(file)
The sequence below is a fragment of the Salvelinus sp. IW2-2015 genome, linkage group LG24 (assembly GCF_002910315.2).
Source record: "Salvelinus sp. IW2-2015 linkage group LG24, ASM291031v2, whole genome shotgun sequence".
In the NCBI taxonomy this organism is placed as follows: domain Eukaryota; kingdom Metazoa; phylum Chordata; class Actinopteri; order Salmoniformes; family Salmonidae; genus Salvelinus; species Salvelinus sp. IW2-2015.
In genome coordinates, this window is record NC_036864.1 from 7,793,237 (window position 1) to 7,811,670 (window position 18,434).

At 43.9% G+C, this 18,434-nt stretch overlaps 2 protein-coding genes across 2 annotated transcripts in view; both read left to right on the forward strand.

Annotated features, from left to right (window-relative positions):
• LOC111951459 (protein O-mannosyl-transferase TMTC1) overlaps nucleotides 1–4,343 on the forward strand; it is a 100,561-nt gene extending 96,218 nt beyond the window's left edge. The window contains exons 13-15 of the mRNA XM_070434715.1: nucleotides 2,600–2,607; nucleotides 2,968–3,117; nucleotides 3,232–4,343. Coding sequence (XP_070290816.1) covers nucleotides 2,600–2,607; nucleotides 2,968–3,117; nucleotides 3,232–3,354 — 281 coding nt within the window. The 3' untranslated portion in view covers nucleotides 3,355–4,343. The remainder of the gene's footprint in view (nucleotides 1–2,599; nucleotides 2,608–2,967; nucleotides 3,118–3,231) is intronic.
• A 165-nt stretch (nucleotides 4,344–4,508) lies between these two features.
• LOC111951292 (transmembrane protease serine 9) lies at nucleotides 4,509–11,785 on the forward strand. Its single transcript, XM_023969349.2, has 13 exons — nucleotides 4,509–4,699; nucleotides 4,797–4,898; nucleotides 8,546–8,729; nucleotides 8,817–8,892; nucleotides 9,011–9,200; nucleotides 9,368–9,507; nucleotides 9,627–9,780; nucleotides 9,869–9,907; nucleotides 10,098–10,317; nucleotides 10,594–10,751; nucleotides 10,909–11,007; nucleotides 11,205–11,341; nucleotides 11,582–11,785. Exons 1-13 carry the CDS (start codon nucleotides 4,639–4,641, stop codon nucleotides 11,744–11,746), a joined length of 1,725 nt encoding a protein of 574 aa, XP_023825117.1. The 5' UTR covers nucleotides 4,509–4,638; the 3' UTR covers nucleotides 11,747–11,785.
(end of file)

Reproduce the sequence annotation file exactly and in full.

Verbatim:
The sequence below is a fragment of the Salvelinus sp. IW2-2015 genome, linkage group LG24 (assembly GCF_002910315.2).
Source record: "Salvelinus sp. IW2-2015 linkage group LG24, ASM291031v2, whole genome shotgun sequence".
In the NCBI taxonomy this organism is placed as follows: domain Eukaryota; kingdom Metazoa; phylum Chordata; class Actinopteri; order Salmoniformes; family Salmonidae; genus Salvelinus; species Salvelinus sp. IW2-2015.
In genome coordinates, this window is record NC_036864.1 from 7,793,237 (window position 1) to 7,811,670 (window position 18,434).

At 43.9% G+C, this 18,434-nt stretch overlaps 2 protein-coding genes across 2 annotated transcripts in view; both read left to right on the forward strand.

Annotated features, from left to right (window-relative positions):
• LOC111951459 (protein O-mannosyl-transferase TMTC1) overlaps nucleotides 1–4,343 on the forward strand; it is a 100,561-nt gene extending 96,218 nt beyond the window's left edge. The window contains exons 13-15 of the mRNA XM_070434715.1: nucleotides 2,600–2,607; nucleotides 2,968–3,117; nucleotides 3,232–4,343. Coding sequence (XP_070290816.1) covers nucleotides 2,600–2,607; nucleotides 2,968–3,117; nucleotides 3,232–3,354 — 281 coding nt within the window. The 3' untranslated portion in view covers nucleotides 3,355–4,343. The remainder of the gene's footprint in view (nucleotides 1–2,599; nucleotides 2,608–2,967; nucleotides 3,118–3,231) is intronic.
• A 165-nt stretch (nucleotides 4,344–4,508) lies between these two features.
• LOC111951292 (transmembrane protease serine 9) lies at nucleotides 4,509–11,785 on the forward strand. Its single transcript, XM_023969349.2, has 13 exons — nucleotides 4,509–4,699; nucleotides 4,797–4,898; nucleotides 8,546–8,729; nucleotides 8,817–8,892; nucleotides 9,011–9,200; nucleotides 9,368–9,507; nucleotides 9,627–9,780; nucleotides 9,869–9,907; nucleotides 10,098–10,317; nucleotides 10,594–10,751; nucleotides 10,909–11,007; nucleotides 11,205–11,341; nucleotides 11,582–11,785. Exons 1-13 carry the CDS (start codon nucleotides 4,639–4,641, stop codon nucleotides 11,744–11,746), a joined length of 1,725 nt encoding a protein of 574 aa, XP_023825117.1. The 5' UTR covers nucleotides 4,509–4,638; the 3' UTR covers nucleotides 11,747–11,785.